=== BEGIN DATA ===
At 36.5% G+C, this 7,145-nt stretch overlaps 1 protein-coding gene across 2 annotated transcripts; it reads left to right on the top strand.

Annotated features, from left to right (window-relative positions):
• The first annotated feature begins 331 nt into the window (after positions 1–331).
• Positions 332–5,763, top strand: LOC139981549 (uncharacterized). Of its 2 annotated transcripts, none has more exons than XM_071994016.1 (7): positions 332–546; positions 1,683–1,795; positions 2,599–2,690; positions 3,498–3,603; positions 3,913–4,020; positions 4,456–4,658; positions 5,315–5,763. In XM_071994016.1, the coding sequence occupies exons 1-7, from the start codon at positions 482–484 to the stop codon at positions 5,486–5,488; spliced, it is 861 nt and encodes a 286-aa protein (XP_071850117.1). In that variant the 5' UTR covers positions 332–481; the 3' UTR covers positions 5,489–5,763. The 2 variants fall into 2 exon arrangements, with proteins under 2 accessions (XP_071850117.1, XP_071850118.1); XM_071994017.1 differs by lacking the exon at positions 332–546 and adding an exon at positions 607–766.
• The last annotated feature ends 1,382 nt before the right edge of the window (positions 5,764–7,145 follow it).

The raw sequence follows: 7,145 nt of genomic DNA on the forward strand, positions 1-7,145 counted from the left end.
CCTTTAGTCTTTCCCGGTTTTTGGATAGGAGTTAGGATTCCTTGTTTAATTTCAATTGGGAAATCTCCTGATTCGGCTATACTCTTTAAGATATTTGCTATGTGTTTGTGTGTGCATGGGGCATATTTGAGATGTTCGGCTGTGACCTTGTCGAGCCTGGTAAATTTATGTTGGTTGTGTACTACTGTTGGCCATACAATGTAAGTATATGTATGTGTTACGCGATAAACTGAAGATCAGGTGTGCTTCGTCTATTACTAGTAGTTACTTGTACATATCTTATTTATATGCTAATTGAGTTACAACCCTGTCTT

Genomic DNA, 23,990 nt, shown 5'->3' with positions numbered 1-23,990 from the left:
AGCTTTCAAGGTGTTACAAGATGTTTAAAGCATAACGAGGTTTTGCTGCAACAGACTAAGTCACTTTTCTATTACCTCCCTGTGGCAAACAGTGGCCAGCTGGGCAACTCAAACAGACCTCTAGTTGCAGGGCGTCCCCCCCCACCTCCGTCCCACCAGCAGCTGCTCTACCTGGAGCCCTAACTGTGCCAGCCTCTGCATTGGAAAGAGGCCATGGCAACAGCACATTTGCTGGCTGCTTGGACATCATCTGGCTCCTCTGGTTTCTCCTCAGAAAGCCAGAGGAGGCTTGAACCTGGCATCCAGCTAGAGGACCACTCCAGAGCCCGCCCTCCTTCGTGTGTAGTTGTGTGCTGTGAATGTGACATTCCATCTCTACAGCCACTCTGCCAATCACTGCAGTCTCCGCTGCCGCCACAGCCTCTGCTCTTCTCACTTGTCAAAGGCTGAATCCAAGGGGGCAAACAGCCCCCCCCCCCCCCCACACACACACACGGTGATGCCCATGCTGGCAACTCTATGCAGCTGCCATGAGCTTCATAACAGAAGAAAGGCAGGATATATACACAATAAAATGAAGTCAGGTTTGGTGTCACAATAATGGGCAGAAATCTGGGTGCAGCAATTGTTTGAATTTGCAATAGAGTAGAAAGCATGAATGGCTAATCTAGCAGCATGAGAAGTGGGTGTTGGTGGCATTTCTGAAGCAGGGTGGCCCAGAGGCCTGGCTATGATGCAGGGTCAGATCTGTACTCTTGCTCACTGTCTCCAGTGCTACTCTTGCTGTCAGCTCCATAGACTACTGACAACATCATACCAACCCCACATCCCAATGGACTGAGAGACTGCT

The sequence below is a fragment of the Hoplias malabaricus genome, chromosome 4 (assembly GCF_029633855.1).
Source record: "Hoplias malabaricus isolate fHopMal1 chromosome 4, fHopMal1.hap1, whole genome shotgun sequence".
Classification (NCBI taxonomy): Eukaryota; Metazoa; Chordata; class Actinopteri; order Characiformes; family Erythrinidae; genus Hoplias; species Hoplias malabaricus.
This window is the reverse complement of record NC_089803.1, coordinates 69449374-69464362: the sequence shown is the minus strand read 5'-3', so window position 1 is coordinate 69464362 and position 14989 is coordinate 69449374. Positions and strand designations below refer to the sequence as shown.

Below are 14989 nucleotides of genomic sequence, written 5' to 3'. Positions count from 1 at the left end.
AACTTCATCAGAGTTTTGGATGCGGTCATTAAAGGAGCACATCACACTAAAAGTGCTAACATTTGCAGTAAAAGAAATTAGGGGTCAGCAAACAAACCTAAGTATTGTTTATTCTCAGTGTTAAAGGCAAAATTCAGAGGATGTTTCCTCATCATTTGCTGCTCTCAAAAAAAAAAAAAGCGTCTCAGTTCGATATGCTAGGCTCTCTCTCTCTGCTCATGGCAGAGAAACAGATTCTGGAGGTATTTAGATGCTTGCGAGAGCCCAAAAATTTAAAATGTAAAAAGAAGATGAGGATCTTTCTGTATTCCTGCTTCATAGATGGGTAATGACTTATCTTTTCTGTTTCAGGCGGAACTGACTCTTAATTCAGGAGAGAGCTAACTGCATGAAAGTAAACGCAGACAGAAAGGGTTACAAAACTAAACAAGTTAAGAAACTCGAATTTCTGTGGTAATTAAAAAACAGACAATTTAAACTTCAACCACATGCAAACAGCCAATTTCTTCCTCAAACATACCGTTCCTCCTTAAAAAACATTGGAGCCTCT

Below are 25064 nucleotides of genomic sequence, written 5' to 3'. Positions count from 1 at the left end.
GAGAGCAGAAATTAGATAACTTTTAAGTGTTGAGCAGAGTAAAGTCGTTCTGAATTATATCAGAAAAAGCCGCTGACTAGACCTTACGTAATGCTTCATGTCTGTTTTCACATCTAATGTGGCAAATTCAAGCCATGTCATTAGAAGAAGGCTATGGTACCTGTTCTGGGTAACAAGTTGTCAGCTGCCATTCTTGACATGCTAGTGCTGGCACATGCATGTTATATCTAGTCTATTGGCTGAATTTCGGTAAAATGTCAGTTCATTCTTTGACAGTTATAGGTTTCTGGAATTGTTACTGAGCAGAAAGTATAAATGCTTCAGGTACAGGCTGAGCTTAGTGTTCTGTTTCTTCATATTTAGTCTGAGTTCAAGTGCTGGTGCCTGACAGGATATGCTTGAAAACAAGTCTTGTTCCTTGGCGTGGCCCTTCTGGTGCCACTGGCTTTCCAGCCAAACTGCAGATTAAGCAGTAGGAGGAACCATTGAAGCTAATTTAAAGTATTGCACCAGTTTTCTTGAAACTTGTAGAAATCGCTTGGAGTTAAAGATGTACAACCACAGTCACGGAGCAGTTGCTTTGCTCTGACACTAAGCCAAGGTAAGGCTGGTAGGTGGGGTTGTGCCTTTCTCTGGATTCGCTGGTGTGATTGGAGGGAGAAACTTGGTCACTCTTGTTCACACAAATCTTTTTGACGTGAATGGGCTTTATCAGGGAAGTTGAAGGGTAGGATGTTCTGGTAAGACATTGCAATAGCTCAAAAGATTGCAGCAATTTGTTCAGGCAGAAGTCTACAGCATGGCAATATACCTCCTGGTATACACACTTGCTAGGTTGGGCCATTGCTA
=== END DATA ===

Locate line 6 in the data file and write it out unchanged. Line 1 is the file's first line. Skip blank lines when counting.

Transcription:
The raw sequence follows: 7,145 nt of genomic DNA on the forward strand, positions 1-7,145 counted from the left end.